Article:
2. Mrs. Benjamin West; see above, p. 43.
3. Elizabeth Soumaine Empson, daughter of BF’s neighbor Samuel Soumaine; see above, XI, 190 n.
4. Major John Small, just back from America where he served with Bouquet against the western Indians; see above, p. 42 n.
5. For Elizabeth Graeme, whom William Franklin had courted ardently before accompanying his father to England in 1757, see above, VII, 177 n. In the summer of 1764 she traveled to England for her health (supposedly damaged by her unfortunate love affair with William) where she had considerable social and literary success and was presented to the King. Carl and Jessica Bridenbaugh, Rebels and Gentlemen Philadelphia in the Age of Franklin (New York, 1942), pp. 111–12.
6. Of the foregoing people, BF’s close political associates Hugh Roberts and the Whartons, Thomas and Samuel, are familiar. “Mrs. Thompson” was probably Ruth Mather Thomson, the wife of BF’s neighbor Charles Thomson, see above, p. 45. Mrs. Smith was probably Mrs. Mary “Goody” Smith, a great friend of DF’s, see above, VII, 17 n, 369, 382. Mrs. Potts may have been Ruth Savage Potts, wife of the ironmaster, John Potts, see above, XI, 484 n. Mrs. Shewell was perhaps Mrs. Robert Shewell, mother-in-law of Benjamin West, see above, p. 43 n. For Captain Nathaniel Falconer, see below, p. 100 n. Brother and sister Read were DF’s brother John Read (E.1.2.5) and his wife Martha; brother and sister Franklin were BF’s brother Peter (C.9) and his wife Mary. Josiah Franklin Davenport (C.12.4), a nephew, not a cousin, of BF, had been keeping a store at Pittsburgh in 1764.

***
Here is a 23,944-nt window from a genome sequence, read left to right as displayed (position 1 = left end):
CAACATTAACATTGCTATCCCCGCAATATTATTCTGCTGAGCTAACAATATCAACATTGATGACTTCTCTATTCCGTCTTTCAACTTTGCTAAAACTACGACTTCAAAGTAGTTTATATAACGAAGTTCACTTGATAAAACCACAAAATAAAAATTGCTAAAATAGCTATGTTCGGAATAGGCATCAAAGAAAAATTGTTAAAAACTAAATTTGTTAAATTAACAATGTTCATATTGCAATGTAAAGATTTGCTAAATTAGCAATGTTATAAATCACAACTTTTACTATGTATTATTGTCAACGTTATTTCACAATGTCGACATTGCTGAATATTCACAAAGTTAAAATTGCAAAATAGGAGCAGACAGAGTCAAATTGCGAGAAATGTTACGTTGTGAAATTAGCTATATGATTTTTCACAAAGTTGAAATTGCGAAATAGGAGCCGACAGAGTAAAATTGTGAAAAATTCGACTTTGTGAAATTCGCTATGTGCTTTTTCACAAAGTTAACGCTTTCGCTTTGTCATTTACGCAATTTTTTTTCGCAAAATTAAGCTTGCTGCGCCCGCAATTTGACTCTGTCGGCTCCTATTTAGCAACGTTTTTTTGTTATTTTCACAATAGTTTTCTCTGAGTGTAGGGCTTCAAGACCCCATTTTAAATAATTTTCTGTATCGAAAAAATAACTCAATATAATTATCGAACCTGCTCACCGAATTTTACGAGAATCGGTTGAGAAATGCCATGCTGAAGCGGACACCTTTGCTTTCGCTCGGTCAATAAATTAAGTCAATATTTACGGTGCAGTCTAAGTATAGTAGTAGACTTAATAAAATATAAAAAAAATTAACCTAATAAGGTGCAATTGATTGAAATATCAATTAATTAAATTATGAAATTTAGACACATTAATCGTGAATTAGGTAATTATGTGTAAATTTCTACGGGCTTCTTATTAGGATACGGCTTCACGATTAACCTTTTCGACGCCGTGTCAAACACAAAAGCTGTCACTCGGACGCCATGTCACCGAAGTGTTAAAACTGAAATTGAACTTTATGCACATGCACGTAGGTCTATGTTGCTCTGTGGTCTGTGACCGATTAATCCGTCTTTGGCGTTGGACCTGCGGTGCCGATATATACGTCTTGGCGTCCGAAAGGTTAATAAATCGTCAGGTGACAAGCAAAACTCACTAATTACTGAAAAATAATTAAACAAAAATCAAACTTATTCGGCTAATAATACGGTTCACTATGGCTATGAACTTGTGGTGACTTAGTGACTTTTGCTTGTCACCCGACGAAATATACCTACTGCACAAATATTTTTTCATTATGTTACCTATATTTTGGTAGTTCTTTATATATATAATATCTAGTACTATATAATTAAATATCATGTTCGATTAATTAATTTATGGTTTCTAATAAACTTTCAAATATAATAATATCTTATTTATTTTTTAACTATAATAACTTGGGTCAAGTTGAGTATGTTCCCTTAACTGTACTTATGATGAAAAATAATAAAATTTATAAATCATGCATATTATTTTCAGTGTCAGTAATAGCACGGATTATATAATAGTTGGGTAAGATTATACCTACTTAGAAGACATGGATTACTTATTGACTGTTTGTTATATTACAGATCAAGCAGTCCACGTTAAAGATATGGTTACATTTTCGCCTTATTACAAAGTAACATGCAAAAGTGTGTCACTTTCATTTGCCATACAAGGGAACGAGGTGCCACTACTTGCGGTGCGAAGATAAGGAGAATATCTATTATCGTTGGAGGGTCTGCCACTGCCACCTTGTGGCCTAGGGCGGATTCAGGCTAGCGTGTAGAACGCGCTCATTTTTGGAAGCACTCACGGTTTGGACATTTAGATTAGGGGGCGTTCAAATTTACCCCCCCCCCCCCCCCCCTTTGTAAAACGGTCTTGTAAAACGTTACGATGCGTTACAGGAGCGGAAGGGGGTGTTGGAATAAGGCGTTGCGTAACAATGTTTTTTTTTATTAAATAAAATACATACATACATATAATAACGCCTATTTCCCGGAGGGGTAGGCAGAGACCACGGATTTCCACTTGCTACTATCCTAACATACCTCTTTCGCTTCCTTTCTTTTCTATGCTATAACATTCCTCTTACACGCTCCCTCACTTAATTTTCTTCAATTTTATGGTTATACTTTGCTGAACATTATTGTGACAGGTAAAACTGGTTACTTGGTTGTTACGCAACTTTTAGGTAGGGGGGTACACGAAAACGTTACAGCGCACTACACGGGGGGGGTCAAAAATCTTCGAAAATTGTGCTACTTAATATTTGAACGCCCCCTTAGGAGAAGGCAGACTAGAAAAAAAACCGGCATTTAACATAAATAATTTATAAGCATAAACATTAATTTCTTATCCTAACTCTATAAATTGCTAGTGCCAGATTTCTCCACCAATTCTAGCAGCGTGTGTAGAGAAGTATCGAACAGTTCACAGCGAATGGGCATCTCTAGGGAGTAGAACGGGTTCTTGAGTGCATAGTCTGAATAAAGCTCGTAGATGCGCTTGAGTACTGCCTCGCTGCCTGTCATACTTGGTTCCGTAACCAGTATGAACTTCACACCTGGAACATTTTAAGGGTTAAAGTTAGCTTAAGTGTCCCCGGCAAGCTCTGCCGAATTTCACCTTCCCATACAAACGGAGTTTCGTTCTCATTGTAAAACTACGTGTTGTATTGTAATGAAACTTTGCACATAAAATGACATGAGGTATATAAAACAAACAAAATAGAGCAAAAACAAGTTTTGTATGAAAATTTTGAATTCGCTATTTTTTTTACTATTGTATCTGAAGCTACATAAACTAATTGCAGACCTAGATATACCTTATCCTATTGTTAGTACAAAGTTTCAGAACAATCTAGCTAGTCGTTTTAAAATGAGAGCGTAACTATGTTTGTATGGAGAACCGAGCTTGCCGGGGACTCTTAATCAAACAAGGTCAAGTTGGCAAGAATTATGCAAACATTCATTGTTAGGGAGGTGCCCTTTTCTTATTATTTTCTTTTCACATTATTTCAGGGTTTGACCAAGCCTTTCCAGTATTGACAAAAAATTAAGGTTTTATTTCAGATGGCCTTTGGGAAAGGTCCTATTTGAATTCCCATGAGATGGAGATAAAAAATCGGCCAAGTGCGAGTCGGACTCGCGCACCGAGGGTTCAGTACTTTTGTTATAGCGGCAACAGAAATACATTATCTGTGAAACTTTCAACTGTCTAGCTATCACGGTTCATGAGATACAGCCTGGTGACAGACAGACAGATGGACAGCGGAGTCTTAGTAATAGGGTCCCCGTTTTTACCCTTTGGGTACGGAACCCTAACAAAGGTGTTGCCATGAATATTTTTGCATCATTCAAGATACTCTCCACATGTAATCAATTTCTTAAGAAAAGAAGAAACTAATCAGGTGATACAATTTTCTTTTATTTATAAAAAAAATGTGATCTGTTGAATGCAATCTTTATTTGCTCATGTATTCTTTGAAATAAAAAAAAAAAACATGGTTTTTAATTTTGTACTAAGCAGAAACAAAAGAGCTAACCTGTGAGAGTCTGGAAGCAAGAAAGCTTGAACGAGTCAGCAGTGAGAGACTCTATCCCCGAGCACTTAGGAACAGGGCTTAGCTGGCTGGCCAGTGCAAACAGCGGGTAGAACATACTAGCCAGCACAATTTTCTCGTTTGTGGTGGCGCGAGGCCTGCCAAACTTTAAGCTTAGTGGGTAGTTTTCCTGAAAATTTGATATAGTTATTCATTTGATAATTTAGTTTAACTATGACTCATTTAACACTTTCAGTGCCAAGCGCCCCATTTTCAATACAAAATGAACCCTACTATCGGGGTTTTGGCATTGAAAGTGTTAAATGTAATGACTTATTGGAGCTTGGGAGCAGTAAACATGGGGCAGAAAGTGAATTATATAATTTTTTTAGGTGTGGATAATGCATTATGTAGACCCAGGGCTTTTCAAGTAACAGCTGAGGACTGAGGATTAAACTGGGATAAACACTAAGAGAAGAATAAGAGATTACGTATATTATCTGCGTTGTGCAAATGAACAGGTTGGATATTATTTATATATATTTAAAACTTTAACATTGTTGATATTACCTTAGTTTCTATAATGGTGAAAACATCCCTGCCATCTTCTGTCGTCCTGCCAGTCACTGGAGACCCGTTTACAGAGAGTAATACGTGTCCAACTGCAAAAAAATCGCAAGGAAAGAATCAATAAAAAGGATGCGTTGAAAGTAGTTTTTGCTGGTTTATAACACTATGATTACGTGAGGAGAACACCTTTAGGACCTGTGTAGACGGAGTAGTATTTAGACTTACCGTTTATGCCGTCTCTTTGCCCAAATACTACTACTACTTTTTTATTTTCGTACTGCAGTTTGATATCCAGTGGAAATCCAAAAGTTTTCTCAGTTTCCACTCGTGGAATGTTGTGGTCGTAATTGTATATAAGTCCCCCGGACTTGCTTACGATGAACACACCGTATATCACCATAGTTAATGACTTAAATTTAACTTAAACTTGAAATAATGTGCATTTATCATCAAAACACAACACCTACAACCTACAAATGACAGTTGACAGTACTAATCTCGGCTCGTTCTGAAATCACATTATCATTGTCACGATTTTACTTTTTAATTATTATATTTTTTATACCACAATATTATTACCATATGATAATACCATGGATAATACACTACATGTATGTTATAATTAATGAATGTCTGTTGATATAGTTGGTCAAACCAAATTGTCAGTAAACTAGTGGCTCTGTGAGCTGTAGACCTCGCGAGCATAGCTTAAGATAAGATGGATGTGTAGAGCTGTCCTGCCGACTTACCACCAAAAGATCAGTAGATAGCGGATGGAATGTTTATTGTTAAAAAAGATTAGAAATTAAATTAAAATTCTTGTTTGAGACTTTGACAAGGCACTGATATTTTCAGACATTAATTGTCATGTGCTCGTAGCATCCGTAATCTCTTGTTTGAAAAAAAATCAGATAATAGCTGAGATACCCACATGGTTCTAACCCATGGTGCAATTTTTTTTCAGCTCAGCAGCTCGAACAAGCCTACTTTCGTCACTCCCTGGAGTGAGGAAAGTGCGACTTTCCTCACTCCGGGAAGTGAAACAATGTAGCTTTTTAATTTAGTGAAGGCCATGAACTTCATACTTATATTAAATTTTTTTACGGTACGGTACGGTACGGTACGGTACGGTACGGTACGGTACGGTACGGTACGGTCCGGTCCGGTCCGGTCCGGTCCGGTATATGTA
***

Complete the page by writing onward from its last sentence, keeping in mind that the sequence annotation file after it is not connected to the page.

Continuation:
7. James Bremner (d. 1780), brother of the Scottish music publisher Robert Bremner (see DNB), settled in Philadelphia as a music teacher in 1763. Francis Hopkinson, whom he may have taught, wrote a poem in his honor after he died. See Carl and Jessica Bridenbaugh, Rebels and Gentlemen (N.Y., ), pp. 151–3, and G. E. Hastings, The Life and Works of Francis Hopkinson (Chicago, 1926), pp. 126, 132 n, 174–5, 276, 308.
8. Amelia Evans (b. 1744) was a daughter of the cartographer Lewis Evans (above, III, 48 n) and DF’s goddaughter. She had gone to England sometime after the death of her uncle in 1759; in 1766 she applied to BF for assistance. She went to Tunis with the family of British consul James Traill and while there married David Barry, a captain in the Levant trade, by whom she had five children. L. H. Gipson, Lewis Evans (Phila., 1939), pp. 79–80; PMHB, XIX (1895), 520.
9. The letters to the Whartons have not been found, but on April 27 Thomas Wharton acknowledged BF’s letter of February 13; below, p. 113. Pa. Gaz., May 2, 1765, reported the entry of the Britannia, Capt. J. McPherson. Mr. Meredith may have been Samuel Meredith (1741–1817), son of Reese Meredith (above, II, 376 n). A letter from the younger man, dated London, Sept. 21, 1764, commenting on political matters and “the Absurdity of some of the Acts Passed last Session with regard to America,” places him in England in the fall of 1764 and suggests that BF took advantage of his return to send this letter to DF in his care. PMHB, XVII (1893), 211.